Certainly not all writing before the eighteenth century was collective or anonymous, but the particular relationship between an author and his work underwent substantial changes during that time. Much of this is directly correlated to the shifting economic situation of artists and a need to legally protect one's creations. In a world of patronage, artists were supported by their patron, and in turn could create and share their creations. In literature especially, the origins of the words were not directly correlated to patronage. Support was more general and not an essay-by-essay, word-by-word reimbursement. However, with changing market economies and a rapidly rising middle-class readership, the eighteenth-century writer increasingly started living off his works and thus demanded legal protection of his writing. Meanwhile, the idea of copyright, which had started to come into being in the early eighteenth century, offered writers a way to establish ownership over their words and the possibility for a livelihood. Before, copyright simply did not exist; or, where it did, it lay with the printers rather than the authors. The 1710 Statute of Anne (the first authorial copyright law in the Anglo-American context), with its fourteen-year exclusive ownership rights, clearly reconceptualized the role of the creator of a work of art. Here lay the beginnings of a copyright theory that regarded the author as the sole owner of his work (Bentley, Suthersanen, and Torremans 2010).

It is not surprising, then, that copyright embraced, and in a way needed, an aesthetic theory that emphasized the individual creation. Nor is it surprising that in an era that foregrounded the individual and his rights and abilities, these two ideas — original genius and intellectual copyright — came to the fore. In order to theoretically justify the ownership of his literary creations, this new concept of the author made him the sole creator and owner of the words in his book and established the law of author's rights as a natural law. Martha Woodmansee, in her central work on this topic, The Author, Art, and the Market (1994), describes how moments of inspiration at this point are "increasingly credited to the writer's own genius" and thus "transform the writer into a unique individual" (38). This is indeed a great shift from the medieval auctor, whose central role was not innovation but preservation and who "established the founding rules and principles for these different disciplines and sanctioned the moral and political authority of medieval culture more generally" (Pease 1990, 106). The new author was considered not only autonomous from higher powers but also from his sociopolitical environment and, specifically, his readers: art proper relied and depended on nothing and no one in the creative process.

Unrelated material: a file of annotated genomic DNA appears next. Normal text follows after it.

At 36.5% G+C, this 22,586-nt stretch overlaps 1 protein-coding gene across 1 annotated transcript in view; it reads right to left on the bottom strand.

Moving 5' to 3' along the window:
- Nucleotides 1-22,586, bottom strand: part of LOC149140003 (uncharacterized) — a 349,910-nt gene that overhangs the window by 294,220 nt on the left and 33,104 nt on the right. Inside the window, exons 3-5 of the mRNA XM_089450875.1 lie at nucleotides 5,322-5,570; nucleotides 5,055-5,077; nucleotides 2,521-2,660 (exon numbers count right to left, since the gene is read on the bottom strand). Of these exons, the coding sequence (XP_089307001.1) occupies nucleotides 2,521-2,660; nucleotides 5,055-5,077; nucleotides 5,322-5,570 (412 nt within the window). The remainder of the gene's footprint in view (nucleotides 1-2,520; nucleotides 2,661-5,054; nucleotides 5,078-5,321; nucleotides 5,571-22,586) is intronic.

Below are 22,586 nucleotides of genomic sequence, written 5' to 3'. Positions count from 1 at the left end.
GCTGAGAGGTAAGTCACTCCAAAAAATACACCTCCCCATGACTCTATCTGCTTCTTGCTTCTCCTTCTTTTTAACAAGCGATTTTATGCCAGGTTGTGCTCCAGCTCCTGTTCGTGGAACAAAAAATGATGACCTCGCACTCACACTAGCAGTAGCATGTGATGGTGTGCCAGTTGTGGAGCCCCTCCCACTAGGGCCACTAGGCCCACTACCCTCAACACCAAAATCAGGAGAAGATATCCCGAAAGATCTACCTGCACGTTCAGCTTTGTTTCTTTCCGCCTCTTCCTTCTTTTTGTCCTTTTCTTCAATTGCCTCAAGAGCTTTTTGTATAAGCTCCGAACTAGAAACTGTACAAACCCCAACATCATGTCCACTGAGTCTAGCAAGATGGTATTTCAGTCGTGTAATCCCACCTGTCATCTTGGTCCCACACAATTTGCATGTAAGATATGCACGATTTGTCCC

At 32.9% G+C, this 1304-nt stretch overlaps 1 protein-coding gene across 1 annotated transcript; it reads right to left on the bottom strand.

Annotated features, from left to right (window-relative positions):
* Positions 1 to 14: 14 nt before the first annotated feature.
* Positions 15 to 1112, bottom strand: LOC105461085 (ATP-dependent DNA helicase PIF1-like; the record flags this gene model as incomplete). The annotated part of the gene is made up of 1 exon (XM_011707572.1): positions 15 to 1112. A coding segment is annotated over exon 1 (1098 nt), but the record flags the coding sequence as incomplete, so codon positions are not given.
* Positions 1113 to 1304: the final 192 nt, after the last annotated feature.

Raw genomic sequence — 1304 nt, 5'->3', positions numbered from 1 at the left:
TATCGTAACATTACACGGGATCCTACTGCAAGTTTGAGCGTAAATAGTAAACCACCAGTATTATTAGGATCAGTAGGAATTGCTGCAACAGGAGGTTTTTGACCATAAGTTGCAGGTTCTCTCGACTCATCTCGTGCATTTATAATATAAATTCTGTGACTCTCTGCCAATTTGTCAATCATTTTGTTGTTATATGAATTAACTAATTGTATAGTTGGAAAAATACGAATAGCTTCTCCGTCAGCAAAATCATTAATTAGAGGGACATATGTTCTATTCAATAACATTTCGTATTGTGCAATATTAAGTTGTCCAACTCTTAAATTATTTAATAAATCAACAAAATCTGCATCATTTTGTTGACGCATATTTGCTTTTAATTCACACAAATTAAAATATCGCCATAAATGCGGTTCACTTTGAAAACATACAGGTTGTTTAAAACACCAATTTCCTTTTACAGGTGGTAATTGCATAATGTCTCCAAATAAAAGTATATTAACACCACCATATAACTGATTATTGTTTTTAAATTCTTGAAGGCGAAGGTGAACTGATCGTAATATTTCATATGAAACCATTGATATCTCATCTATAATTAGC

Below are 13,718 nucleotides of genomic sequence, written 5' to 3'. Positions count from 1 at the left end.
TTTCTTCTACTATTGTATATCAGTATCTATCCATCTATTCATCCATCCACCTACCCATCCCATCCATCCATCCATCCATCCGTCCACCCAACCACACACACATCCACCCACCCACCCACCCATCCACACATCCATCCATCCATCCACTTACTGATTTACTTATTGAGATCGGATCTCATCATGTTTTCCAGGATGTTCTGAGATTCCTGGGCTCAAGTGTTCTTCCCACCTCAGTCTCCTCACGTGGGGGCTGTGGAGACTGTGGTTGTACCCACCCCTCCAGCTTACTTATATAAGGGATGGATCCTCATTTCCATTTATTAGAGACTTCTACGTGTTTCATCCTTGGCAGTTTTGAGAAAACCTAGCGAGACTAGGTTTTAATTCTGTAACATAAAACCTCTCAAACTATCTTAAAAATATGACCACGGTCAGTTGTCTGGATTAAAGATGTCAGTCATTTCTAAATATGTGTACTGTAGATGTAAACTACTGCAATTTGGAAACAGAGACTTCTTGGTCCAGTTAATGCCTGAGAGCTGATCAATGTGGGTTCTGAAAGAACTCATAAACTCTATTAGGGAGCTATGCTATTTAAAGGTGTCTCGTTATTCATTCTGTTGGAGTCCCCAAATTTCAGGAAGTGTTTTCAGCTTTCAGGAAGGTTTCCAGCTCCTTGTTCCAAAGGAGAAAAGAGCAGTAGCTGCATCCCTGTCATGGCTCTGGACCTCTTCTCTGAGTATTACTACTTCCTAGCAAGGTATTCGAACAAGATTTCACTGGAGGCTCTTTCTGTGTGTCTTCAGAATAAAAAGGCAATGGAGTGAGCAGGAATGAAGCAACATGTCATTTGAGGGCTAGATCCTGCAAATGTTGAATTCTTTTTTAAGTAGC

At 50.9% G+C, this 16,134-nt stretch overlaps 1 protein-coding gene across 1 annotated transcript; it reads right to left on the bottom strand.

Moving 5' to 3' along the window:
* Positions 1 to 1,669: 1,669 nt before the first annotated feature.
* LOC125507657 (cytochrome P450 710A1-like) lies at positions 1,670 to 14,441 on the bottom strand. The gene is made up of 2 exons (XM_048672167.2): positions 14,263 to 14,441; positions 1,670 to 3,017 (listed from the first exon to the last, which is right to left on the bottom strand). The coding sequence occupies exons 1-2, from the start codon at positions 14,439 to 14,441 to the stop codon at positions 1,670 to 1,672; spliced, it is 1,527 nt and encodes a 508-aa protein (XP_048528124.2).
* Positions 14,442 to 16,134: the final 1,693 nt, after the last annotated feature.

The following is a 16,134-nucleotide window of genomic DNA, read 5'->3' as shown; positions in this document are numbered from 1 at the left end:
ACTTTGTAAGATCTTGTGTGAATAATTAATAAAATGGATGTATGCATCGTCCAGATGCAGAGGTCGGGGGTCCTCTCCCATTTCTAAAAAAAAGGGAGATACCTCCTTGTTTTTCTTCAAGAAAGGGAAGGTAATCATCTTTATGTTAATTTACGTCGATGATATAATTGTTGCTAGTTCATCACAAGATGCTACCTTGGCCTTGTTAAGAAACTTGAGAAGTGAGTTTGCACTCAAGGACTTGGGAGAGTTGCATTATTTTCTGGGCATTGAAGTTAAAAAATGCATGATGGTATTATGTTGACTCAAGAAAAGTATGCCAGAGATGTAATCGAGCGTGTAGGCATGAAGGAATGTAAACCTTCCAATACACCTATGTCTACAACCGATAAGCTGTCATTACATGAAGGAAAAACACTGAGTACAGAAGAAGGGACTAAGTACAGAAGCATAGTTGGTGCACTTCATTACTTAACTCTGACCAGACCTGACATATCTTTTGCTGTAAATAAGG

In English letters, one of the most notorious representatives of the exceptional status of the author is Romantic poet William Wordsworth. Egotistically sublime (as his colleague John Keats called him), Wordsworth created a Romantic aesthetic theory that focused on imagination and originality. Even where he acknowledges external stimuli and inspiration, the poetic genius remains central in creating and shaping the artistic work. M. H. Abrams describes this shift in dominant aesthetics in The Mirror and the Lamp (1953), where he opposes the mirror held up to nature favored by pre-Romantics with the lamp lit from the genius of Romantic writers. In the 1815 supplement to his seminal preface to the Lyrical Ballads, Wordsworth defines genius as "the introduction of a new element into the intellectual universe" ([1815] 1911, 104). As such, he defines as most valuable a thinking and writing that is radically new and different, that is original rather than transformative of older ideas. He clearly needs such a definition in order to establish authors as owners of ideas — ideas as commodities that can be owned and sold.